Questions of Blend

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A recent comment on a post from last year asked the following question:

I have tried twice without success to join choirs that do 3 and 4 part harmony. I get rejected after a few sessions as i am told my voice does not blend. I know I have a good singing voice and i am very motivated, although I do not understand very much about music theory

The last attempt did not lead to any criticism from the coach but from the other singers near me. I am puzzled as to the possible cause of non blending. Any advice?

I felt it was one of those questions that deserves a post (or possibly a book) in its own right.

I should say from the get-go, that the whole question of choral blend can be a bit vexed. There is a running conflict in the literature going back at least 60 years. Some choral practitioners see the presence of solo-quality voices in a choir as not only an obstacle to a unified sound but a sign of a lack of team spirit. Others see the urge to blend voices together as an attack on the individuality of the singers, as a power-hungry director forcing natural beauty in all its variety into a uniform mould. So it is a question that carries quite a lot of ideological baggage.

But for Helen, who asked the question, it is a practical problem. She finds herself wanting to participate in groups that value blend, and the question is how to do this.

Now I’ve not heard her voice, so this is guesswork, but it quite often happens that the very qualities that give individuals the confidence that their singing voices are good are the ones that are perceived by others as getting in the way of blend. If it’s a strong voice, for instance, or if it has a bright, twangy tone, or vibrato. So the challenge can be not just how to blend, but how to blend without feeling you are losing your own sense of identity as a singer.

I think the trick mostly involves not actually focusing on your own voice very much, but trusting it to deliver the goods while you focus on the voices around you. When we sing by ourselves, our attention is inevitably given to self-monitoring, to making sure the sounds we are producing keep on the same track as the desired performance playing in our heads. But when the task is to integrate with other voices, you can be best off just letting your own voice get on with it, and turning your attention to the voices around you.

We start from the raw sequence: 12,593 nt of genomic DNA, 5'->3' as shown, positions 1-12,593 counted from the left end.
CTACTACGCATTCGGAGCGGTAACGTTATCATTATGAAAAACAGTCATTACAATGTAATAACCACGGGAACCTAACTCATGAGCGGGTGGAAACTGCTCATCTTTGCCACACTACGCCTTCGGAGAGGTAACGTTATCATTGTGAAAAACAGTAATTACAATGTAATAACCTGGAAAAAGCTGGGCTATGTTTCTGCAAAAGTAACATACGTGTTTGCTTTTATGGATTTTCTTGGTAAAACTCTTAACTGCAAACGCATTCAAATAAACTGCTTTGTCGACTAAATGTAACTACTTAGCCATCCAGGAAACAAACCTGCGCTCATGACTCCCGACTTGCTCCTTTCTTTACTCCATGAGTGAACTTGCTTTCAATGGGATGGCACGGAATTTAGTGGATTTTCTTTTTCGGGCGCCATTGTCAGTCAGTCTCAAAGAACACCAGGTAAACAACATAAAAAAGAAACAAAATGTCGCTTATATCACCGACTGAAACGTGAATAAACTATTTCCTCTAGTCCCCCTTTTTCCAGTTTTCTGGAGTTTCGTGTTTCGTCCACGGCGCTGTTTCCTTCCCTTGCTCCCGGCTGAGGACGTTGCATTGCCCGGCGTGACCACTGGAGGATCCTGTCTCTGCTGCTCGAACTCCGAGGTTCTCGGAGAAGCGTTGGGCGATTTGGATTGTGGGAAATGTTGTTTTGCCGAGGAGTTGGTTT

Make a point of listening to the person to your right as you sing, and aim to join in in a way that supports them. Some people like to think of singing through their neighbour's mouth; other people prefer imagery like riding a tandem, with the neighbour at the front steering, and you matching and reinforcing their speed and power as needed. After a while, switch your attention to the person on your left. Later on, when you’ve got the hang of vocally affirming the people immediately around you, pay attention to the sound as a whole. Think of it as a wave, and as your own voice as a surfer – this allows you to keep your own sense of vocal identity, but keeps you connected with all the other voices.

This kind of imagery doesn’t work for everyone, so it’s worth underlining what the point of it is. It allows you to connect vocally with other people in a way that creates a meaningful relationship with them. If the blend problem is that your voice is too loud and too bright compared to those around you, you could try and fix it by singing quieter and darker. But that would just damp down your vocal contribution, giving you less personal satisfaction and probably introducing vocal strain. And you’d still be focusing primarily on your own voice – indeed probably even more as you tried to make it do things it wasn’t used to doing.

But by making other voices the centre of your attention, and forming intentions as to what the combined effect should be, you not only get your ears and your brain focused where they need to be to get to make blend possible, you also take the pressure off your own voice. Your brain will make all the adjustments needed to the vocal mechanism intuitively in response to your new focus of attention.

The other thing to notice as you sing (and indeed interact socially) with the other singers is body language. How do they stand? How do they smile? How do they express the music as they sing? If you can start to coordinate to the group’s shared ways of being at a general level, you’ll find it easier to get into both their heads and their voices.

Sometimes, as people go through the process of adjusting their listening focus to sing in a group, there emerges a lurking resentment: ‘Why do I have to adapt to everyone else? we think, ‘Why aren’t they also adapting to me?’ But they are, they will. Each new member of a group changes the overall flavour subtly. But if you’re focused on integration when you join, you won’t notice the difference that you have made until a year or two later.

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